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Contact Dermatitis. 2009 Aug;61(2):63-85. doi: 10.1111/j.1600-0536.2009.01582.x.

Formaldehyde-releasers: relationship to formaldehyde contact allergy. Contact allergy to formaldehyde and inventory of formaldehyde-releasers.

Author information

  • 1Department of Dermatology, University Medical Center Groningen, University of Groningen, Groningen, The Netherlands. antondegroot@planet.nl

Abstract

This is one of series of review articles on formaldehyde and formaldehyde-releasers (others: formaldehyde in cosmetics, in clothes and in metalworking fluids and miscellaneous). Thirty-five chemicals were identified as being formaldehyde-releasers. Although a further seven are listed in the literature as formaldehyde-releasers, data are inadequate to consider them as such beyond doubt. Several (nomenclature) mistakes and outdated information are discussed. Formaldehyde and formaldehyde allergy are reviewed: applications, exposure scenarios, legislation, patch testing problems, frequency of sensitization, relevance of positive patch test reactions, clinical pattern of allergic contact dermatitis from formaldehyde, prognosis, threshold for elicitation of allergic contact dermatitis, analytical tests to determine formaldehyde in products and frequency of exposure to formaldehyde and releasers. The frequency of contact allergy to formaldehyde is consistently higher in the USA (8-9%) than in Europe (2-3%). Patch testing with formaldehyde is problematic; the currently used 1% solution may result in both false-positive and false-negative (up to 40%) reactions. Determining the relevance of patch test reactions is often challenging. What concentration of formaldehyde is safe for sensitive patients remains unknown. Levels of 200-300 p.p.m. free formaldehyde in cosmetic products have been shown to induce dermatitis from short-term use on normal skin.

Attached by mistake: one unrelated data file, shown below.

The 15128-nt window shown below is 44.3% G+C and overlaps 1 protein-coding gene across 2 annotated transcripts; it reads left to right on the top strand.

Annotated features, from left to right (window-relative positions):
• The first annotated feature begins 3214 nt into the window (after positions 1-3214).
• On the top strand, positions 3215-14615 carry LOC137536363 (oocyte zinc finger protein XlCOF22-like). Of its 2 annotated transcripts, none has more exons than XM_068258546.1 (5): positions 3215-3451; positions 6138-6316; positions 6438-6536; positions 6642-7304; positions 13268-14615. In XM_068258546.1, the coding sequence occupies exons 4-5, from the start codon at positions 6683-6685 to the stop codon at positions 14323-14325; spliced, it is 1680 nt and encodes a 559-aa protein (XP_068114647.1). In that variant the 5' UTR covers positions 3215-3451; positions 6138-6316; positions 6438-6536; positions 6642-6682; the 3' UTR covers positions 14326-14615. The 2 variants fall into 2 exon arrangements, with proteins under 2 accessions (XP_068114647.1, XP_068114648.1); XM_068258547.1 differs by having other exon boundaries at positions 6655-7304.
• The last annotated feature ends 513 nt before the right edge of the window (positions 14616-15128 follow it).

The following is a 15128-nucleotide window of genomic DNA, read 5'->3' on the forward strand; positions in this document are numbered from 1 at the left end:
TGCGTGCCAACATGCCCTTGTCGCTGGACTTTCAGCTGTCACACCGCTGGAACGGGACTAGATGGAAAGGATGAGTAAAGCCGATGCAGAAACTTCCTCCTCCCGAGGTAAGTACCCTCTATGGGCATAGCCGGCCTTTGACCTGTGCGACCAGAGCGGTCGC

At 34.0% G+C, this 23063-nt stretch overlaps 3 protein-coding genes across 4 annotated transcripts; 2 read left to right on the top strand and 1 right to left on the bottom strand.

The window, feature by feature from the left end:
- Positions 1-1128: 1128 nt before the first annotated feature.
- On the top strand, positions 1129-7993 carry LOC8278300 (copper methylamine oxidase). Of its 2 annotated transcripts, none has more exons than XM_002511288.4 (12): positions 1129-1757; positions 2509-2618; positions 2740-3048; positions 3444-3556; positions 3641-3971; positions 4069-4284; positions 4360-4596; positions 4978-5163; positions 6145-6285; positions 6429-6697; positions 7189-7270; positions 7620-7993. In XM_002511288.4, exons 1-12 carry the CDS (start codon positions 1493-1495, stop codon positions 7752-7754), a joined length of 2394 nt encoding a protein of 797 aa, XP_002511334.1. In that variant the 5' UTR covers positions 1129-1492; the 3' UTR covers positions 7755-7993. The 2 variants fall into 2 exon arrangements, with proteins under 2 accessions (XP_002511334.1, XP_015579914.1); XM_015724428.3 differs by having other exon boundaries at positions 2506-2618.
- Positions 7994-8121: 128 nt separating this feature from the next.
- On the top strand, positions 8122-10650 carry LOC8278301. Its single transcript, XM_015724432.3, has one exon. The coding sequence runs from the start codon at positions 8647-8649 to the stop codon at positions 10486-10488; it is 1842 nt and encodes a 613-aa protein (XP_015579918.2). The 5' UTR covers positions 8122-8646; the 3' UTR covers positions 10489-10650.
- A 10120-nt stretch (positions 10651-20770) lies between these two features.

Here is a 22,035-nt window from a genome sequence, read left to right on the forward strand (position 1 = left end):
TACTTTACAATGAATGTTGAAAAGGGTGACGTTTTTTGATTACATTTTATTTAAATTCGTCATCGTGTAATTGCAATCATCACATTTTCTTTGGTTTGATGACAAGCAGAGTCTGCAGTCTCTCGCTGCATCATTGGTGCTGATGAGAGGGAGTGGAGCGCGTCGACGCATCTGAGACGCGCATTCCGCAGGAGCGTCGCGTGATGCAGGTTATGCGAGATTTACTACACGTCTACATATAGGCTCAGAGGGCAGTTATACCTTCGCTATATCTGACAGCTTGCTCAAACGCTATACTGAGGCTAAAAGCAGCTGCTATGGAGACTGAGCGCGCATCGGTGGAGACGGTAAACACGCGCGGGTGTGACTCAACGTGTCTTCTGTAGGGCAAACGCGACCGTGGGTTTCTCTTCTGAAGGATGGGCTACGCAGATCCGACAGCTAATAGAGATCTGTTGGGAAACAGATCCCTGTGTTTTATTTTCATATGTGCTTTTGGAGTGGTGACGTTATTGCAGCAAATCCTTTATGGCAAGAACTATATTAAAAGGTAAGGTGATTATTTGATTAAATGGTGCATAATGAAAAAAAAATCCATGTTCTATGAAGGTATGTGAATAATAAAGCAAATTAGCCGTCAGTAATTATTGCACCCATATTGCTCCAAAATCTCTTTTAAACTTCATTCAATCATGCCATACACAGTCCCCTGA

PMID:
19706047
[PubMed - indexed for MEDLINE]
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